The Victorian government will partially privatise VicRoads for up to the next 40 years in a bid to rebuild the state’s legacy registration and licensing IT system.
Treasurer Tim Pallas revealed the in-principle decision on Friday, with the state’s roads agency expected to adopt a “joint venture model” for registration, licensing and custom plates later this year.
The decision follows a scoping study that found such a model was the “best way to develop modern registration and licencing services”.
The government has pledged to retain ownership of motorists’ data, as well as the “vital functions” of pricing, road access and safety. It has also committed to retaining all current VicRoads staff.
“We’re going to put in place a joint venture partnership with the private sector to ensure that we get a modernised, adaptable service,” Pallas told a media conference on Friday.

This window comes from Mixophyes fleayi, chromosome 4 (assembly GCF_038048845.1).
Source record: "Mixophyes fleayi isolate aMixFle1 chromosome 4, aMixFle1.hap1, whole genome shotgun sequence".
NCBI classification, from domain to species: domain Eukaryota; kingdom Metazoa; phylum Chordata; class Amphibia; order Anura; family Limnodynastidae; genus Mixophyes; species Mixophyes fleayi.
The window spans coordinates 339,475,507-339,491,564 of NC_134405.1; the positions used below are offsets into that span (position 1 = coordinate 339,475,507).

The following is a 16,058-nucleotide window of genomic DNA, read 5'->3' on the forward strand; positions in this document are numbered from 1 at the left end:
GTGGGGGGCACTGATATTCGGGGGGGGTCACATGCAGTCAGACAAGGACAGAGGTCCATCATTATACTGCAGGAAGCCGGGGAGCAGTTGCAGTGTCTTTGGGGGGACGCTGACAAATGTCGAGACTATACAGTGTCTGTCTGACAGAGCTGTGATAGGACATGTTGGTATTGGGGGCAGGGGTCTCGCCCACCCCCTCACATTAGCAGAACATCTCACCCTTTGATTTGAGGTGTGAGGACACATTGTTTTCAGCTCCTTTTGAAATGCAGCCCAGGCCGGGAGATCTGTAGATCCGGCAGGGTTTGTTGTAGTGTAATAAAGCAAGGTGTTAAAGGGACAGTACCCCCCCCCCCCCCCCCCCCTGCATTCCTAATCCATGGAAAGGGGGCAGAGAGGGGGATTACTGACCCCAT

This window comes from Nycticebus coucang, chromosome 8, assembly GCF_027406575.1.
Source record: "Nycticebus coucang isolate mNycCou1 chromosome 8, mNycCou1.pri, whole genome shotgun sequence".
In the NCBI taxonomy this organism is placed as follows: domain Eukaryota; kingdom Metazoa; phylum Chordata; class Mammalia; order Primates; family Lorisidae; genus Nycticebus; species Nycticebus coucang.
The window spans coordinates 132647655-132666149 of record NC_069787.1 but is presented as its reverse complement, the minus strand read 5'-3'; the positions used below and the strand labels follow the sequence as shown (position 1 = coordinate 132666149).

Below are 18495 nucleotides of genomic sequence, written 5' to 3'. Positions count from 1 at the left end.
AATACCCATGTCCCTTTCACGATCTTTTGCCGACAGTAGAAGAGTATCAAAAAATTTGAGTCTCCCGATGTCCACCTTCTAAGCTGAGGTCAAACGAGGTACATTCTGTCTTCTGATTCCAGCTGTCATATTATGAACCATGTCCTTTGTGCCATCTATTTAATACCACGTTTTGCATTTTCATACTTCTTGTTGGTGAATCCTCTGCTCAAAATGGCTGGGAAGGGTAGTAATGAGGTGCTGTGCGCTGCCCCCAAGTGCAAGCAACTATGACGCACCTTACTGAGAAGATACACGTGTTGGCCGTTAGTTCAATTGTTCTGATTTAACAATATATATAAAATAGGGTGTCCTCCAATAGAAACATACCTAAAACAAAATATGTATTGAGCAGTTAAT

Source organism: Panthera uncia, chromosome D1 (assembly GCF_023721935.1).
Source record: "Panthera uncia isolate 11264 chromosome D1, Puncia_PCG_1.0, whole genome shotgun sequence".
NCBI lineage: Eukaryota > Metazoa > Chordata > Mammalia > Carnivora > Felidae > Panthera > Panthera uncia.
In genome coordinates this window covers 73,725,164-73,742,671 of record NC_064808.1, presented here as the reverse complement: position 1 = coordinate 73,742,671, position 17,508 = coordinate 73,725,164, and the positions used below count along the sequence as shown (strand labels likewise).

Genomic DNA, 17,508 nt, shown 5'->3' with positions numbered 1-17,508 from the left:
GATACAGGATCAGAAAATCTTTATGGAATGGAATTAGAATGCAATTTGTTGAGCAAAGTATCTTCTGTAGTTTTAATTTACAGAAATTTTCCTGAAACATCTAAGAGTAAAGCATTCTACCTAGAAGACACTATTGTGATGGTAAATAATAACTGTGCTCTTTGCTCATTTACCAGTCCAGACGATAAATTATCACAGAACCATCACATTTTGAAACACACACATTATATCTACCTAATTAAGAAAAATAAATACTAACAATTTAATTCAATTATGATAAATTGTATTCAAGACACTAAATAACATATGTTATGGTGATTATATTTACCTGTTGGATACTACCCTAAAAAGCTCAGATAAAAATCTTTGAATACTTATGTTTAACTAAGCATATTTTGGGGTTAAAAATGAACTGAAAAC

“This is not privatisation, it’s effectively a partnership that hopefully will work for the Victorian people… [and] hopefully get them the IT system they deserve.”
The joint venture will see a private provider rebuild the state’s registration and licensing systems, which have been a thorn in the government’s side for at least the past decade.
The government’s last attempt to rebuild the system, called the registration and licensing (RandL) project, was dumped by the government in 2015 at the cost of nearly $100 million.
Pallas said that the joint partnership would allow the government to deliver a better experience for motorists, while also protecting jobs at VicRoads.
“The private sector is much better at delivering these tools. They are also much better at being responsive to customer needs,” he said.
The government will now develop a joint venture proposal to guide its search for a partner, with superannuation funds, banks and IT firms expected to take an interest.
It is expected to commence any engagement with the private sector later this year.